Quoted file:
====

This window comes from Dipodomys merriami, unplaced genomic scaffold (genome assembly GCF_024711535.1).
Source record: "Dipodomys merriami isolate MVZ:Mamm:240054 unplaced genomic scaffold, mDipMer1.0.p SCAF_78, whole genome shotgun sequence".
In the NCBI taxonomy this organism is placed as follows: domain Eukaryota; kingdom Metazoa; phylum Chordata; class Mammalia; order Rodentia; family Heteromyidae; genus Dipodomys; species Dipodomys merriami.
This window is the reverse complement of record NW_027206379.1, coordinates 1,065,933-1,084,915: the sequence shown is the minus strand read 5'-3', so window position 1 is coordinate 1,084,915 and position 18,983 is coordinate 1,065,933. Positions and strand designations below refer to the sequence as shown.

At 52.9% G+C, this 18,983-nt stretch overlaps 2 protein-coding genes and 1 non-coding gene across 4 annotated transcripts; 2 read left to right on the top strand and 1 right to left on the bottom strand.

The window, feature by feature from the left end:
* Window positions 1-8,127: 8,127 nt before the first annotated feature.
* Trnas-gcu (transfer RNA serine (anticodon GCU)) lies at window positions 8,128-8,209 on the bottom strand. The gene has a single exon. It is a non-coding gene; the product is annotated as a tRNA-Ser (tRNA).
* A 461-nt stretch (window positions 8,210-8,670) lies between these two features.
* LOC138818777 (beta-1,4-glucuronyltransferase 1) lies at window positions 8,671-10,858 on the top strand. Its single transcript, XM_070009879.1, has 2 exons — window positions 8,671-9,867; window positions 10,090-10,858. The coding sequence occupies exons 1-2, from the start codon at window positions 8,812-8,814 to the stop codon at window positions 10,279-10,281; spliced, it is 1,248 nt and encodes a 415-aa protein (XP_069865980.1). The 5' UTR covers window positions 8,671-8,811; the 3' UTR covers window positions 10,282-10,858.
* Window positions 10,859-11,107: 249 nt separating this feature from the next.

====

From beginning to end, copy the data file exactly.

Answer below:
This window comes from Dipodomys merriami, unplaced genomic scaffold (genome assembly GCF_024711535.1).
Source record: "Dipodomys merriami isolate MVZ:Mamm:240054 unplaced genomic scaffold, mDipMer1.0.p SCAF_78, whole genome shotgun sequence".
In the NCBI taxonomy this organism is placed as follows: domain Eukaryota; kingdom Metazoa; phylum Chordata; class Mammalia; order Rodentia; family Heteromyidae; genus Dipodomys; species Dipodomys merriami.
This window is the reverse complement of record NW_027206379.1, coordinates 1,065,933-1,084,915: the sequence shown is the minus strand read 5'-3', so window position 1 is coordinate 1,084,915 and position 18,983 is coordinate 1,065,933. Positions and strand designations below refer to the sequence as shown.

At 52.9% G+C, this 18,983-nt stretch overlaps 2 protein-coding genes and 1 non-coding gene across 4 annotated transcripts; 2 read left to right on the top strand and 1 right to left on the bottom strand.

The window, feature by feature from the left end:
* Window positions 1-8,127: 8,127 nt before the first annotated feature.
* Trnas-gcu (transfer RNA serine (anticodon GCU)) lies at window positions 8,128-8,209 on the bottom strand. The gene has a single exon. It is a non-coding gene; the product is annotated as a tRNA-Ser (tRNA).
* A 461-nt stretch (window positions 8,210-8,670) lies between these two features.
* LOC138818777 (beta-1,4-glucuronyltransferase 1) lies at window positions 8,671-10,858 on the top strand. Its single transcript, XM_070009879.1, has 2 exons — window positions 8,671-9,867; window positions 10,090-10,858. The coding sequence occupies exons 1-2, from the start codon at window positions 8,812-8,814 to the stop codon at window positions 10,279-10,281; spliced, it is 1,248 nt and encodes a 415-aa protein (XP_069865980.1). The 5' UTR covers window positions 8,671-8,811; the 3' UTR covers window positions 10,282-10,858.
* Window positions 10,859-11,107: 249 nt separating this feature from the next.